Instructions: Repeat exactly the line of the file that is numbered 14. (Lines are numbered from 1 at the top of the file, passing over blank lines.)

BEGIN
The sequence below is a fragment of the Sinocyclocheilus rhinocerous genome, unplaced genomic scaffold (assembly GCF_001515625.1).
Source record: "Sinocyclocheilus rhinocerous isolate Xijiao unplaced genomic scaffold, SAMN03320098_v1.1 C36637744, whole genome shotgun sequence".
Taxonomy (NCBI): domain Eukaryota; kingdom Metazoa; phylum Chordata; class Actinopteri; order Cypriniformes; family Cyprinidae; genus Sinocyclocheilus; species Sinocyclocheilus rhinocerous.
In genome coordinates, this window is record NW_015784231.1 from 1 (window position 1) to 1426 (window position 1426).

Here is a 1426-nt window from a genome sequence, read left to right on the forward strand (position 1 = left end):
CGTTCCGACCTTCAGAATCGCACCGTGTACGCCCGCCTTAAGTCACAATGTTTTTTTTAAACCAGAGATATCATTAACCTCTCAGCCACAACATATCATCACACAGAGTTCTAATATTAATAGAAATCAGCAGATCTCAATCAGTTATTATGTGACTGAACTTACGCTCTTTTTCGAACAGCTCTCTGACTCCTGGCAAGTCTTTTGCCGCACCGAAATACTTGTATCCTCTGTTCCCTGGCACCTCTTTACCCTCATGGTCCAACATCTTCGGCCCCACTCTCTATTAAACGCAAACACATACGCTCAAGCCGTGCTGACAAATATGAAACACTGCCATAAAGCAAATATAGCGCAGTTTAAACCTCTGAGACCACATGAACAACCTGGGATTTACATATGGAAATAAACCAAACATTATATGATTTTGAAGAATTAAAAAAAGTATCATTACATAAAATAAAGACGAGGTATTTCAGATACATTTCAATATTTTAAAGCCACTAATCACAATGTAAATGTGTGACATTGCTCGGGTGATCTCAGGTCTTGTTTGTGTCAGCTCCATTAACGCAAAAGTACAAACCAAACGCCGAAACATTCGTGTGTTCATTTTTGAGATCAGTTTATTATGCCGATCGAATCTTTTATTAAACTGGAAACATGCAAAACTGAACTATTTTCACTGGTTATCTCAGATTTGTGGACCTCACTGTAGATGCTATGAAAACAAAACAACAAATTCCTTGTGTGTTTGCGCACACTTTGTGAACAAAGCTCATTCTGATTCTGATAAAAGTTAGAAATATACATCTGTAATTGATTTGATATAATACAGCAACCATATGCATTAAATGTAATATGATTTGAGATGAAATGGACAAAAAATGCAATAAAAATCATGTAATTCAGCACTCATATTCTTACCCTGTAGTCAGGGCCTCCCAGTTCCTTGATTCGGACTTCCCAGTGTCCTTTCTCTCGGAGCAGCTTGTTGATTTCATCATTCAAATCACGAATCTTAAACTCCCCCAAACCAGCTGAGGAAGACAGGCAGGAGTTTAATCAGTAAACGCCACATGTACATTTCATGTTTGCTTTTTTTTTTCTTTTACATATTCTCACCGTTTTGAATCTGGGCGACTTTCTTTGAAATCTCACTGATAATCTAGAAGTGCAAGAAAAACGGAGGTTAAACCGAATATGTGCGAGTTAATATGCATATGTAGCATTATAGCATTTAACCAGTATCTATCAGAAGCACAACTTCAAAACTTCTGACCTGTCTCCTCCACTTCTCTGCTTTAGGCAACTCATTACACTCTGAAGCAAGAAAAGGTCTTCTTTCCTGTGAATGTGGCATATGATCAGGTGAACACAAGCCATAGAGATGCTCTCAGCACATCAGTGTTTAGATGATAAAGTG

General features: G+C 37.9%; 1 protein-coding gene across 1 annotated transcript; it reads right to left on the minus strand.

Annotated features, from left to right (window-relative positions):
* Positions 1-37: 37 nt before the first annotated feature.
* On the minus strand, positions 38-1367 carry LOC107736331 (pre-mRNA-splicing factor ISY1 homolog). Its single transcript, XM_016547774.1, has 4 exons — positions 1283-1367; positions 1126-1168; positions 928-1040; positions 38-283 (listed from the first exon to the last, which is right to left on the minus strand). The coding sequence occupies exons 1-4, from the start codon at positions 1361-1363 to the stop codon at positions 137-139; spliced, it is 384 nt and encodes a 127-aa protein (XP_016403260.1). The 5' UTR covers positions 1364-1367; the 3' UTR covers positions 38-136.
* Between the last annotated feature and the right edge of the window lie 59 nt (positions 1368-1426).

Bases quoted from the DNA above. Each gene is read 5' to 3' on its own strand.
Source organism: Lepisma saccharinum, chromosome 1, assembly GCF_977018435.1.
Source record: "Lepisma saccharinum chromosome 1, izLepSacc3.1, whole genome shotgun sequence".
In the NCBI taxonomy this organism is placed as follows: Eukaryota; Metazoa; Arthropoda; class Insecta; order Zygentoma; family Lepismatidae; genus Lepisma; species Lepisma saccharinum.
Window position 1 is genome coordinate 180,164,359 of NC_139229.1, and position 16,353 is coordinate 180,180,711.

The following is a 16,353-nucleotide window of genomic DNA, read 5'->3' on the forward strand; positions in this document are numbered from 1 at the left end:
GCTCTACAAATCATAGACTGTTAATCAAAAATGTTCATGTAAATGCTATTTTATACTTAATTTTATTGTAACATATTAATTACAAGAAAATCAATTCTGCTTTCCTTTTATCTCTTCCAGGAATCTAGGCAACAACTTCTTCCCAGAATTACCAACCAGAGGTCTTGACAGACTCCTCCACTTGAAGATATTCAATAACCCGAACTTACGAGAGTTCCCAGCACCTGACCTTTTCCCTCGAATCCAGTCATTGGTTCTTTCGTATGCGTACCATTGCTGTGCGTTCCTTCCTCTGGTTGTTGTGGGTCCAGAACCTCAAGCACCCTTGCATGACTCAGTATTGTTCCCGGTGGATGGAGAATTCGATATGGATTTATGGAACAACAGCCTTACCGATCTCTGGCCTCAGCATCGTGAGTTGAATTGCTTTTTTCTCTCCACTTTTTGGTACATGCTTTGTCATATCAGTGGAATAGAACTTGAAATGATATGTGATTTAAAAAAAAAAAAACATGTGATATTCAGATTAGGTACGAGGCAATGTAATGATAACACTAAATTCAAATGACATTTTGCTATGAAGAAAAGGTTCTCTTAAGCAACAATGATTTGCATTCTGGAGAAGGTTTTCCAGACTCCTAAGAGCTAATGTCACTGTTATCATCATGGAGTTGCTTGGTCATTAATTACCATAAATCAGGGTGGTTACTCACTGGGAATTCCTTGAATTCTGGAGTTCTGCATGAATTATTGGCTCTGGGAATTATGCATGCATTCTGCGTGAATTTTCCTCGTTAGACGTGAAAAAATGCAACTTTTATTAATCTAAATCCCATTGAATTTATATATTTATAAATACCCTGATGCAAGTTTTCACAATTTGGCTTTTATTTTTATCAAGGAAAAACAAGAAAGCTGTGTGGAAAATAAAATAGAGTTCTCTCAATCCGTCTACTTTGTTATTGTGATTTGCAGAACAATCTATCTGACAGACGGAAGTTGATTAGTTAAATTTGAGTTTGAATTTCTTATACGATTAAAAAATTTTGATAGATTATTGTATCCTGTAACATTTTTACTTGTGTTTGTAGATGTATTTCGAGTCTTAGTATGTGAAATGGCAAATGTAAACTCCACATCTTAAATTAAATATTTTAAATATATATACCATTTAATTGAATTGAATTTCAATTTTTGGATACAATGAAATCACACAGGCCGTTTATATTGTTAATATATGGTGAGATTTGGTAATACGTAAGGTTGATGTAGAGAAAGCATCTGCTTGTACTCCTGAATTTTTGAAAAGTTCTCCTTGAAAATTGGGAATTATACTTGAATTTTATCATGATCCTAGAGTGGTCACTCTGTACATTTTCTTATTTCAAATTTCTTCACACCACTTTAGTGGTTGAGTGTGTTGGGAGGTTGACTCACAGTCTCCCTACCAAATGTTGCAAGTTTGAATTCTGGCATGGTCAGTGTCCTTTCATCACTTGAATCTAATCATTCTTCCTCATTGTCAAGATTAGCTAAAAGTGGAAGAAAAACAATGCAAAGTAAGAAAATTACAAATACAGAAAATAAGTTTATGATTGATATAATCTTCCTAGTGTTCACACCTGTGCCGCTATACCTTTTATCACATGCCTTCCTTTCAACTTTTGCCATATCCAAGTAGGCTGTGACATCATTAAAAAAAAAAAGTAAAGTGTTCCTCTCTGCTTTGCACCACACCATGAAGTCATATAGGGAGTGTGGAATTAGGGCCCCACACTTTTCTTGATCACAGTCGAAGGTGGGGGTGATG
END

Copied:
Source record: "Lepisma saccharinum chromosome 1, izLepSacc3.1, whole genome shotgun sequence".